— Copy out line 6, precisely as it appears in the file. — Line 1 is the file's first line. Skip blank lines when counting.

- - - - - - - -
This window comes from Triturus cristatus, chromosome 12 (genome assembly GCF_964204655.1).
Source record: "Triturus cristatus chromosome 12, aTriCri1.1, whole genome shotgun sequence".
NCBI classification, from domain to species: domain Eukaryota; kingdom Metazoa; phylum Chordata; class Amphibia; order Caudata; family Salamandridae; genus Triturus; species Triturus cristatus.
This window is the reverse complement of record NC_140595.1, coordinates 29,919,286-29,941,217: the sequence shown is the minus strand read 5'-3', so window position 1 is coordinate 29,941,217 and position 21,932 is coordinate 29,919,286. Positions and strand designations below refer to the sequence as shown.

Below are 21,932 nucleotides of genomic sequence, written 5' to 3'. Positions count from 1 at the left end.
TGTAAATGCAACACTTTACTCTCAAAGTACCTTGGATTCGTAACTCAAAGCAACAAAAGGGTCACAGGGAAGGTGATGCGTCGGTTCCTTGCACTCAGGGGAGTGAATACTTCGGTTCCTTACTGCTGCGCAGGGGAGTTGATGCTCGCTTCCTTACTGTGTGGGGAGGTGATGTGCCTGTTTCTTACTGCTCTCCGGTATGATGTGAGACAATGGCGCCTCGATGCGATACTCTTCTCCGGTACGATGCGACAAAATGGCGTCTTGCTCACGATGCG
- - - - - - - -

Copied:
TGTAAATGCAACACTTTACTCTCAAAGTACCTTGGATTCGTAACTCAAAGCAACAAAAGGGTCACAGGGAAGGTGATGCGTCGGTTCCTTGCACTCAGGGGAGTGAATACTTCGGTTCCTTACTGCTGCGCAGGGGAGTTGATGCTCGCTTCCTTACTGTGTGGGGAGGTGATGTGCCTGTTTCTTACTGCTCTCCGGTATGATGTGAGACAATGGCGCCTCGATGCGATACTCTTCTCCGGTACGATGCGACAAAATGGCGTCTTGCTCACGATGCG